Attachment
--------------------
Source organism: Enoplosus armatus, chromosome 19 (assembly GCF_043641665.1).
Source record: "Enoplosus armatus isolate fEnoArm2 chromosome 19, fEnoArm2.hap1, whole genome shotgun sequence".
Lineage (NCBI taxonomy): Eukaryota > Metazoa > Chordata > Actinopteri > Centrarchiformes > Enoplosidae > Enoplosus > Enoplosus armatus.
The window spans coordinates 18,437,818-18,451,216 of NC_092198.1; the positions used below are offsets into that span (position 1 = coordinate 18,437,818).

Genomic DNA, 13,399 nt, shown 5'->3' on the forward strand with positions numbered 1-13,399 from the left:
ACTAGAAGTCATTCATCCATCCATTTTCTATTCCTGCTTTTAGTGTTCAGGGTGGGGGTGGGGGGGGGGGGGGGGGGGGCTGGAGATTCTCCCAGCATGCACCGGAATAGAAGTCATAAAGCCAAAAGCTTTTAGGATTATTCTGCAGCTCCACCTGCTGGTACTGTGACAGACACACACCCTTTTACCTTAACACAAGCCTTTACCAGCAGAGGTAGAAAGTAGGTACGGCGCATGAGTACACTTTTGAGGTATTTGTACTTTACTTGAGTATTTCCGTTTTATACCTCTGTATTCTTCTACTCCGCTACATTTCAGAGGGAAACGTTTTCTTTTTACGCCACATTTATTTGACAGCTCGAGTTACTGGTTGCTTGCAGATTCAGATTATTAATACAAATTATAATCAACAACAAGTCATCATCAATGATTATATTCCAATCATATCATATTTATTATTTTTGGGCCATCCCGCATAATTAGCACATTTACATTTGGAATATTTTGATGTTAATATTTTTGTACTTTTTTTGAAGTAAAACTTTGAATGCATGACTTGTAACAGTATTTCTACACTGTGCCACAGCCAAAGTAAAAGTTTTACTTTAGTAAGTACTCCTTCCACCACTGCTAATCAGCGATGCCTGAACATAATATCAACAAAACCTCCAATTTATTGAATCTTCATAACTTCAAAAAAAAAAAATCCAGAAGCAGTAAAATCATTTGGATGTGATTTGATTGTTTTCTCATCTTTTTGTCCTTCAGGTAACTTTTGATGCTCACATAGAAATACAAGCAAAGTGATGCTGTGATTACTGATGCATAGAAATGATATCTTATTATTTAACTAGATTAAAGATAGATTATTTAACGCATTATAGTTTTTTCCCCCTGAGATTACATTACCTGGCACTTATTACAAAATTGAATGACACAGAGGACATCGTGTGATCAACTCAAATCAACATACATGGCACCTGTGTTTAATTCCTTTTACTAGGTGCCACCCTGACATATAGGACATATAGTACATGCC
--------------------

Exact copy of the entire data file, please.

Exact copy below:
Source organism: Enoplosus armatus, chromosome 19 (assembly GCF_043641665.1).
Source record: "Enoplosus armatus isolate fEnoArm2 chromosome 19, fEnoArm2.hap1, whole genome shotgun sequence".
Lineage (NCBI taxonomy): Eukaryota > Metazoa > Chordata > Actinopteri > Centrarchiformes > Enoplosidae > Enoplosus > Enoplosus armatus.
The window spans coordinates 18,437,818-18,451,216 of NC_092198.1; the positions used below are offsets into that span (position 1 = coordinate 18,437,818).

Genomic DNA, 13,399 nt, shown 5'->3' on the forward strand with positions numbered 1-13,399 from the left:
ACTAGAAGTCATTCATCCATCCATTTTCTATTCCTGCTTTTAGTGTTCAGGGTGGGGGTGGGGGGGGGGGGGGGGGGGGCTGGAGATTCTCCCAGCATGCACCGGAATAGAAGTCATAAAGCCAAAAGCTTTTAGGATTATTCTGCAGCTCCACCTGCTGGTACTGTGACAGACACACACCCTTTTACCTTAACACAAGCCTTTACCAGCAGAGGTAGAAAGTAGGTACGGCGCATGAGTACACTTTTGAGGTATTTGTACTTTACTTGAGTATTTCCGTTTTATACCTCTGTATTCTTCTACTCCGCTACATTTCAGAGGGAAACGTTTTCTTTTTACGCCACATTTATTTGACAGCTCGAGTTACTGGTTGCTTGCAGATTCAGATTATTAATACAAATTATAATCAACAACAAGTCATCATCAATGATTATATTCCAATCATATCATATTTATTATTTTTGGGCCATCCCGCATAATTAGCACATTTACATTTGGAATATTTTGATGTTAATATTTTTGTACTTTTTTTGAAGTAAAACTTTGAATGCATGACTTGTAACAGTATTTCTACACTGTGCCACAGCCAAAGTAAAAGTTTTACTTTAGTAAGTACTCCTTCCACCACTGCTAATCAGCGATGCCTGAACATAATATCAACAAAACCTCCAATTTATTGAATCTTCATAACTTCAAAAAAAAAAAATCCAGAAGCAGTAAAATCATTTGGATGTGATTTGATTGTTTTCTCATCTTTTTGTCCTTCAGGTAACTTTTGATGCTCACATAGAAATACAAGCAAAGTGATGCTGTGATTACTGATGCATAGAAATGATATCTTATTATTTAACTAGATTAAAGATAGATTATTTAACGCATTATAGTTTTTTCCCCCTGAGATTACATTACCTGGCACTTATTACAAAATTGAATGACACAGAGGACATCGTGTGATCAACTCAAATCAACATACATGGCACCTGTGTTTAATTCCTTTTACTAGGTGCCACCCTGACATATAGGACATATAGTACATGCC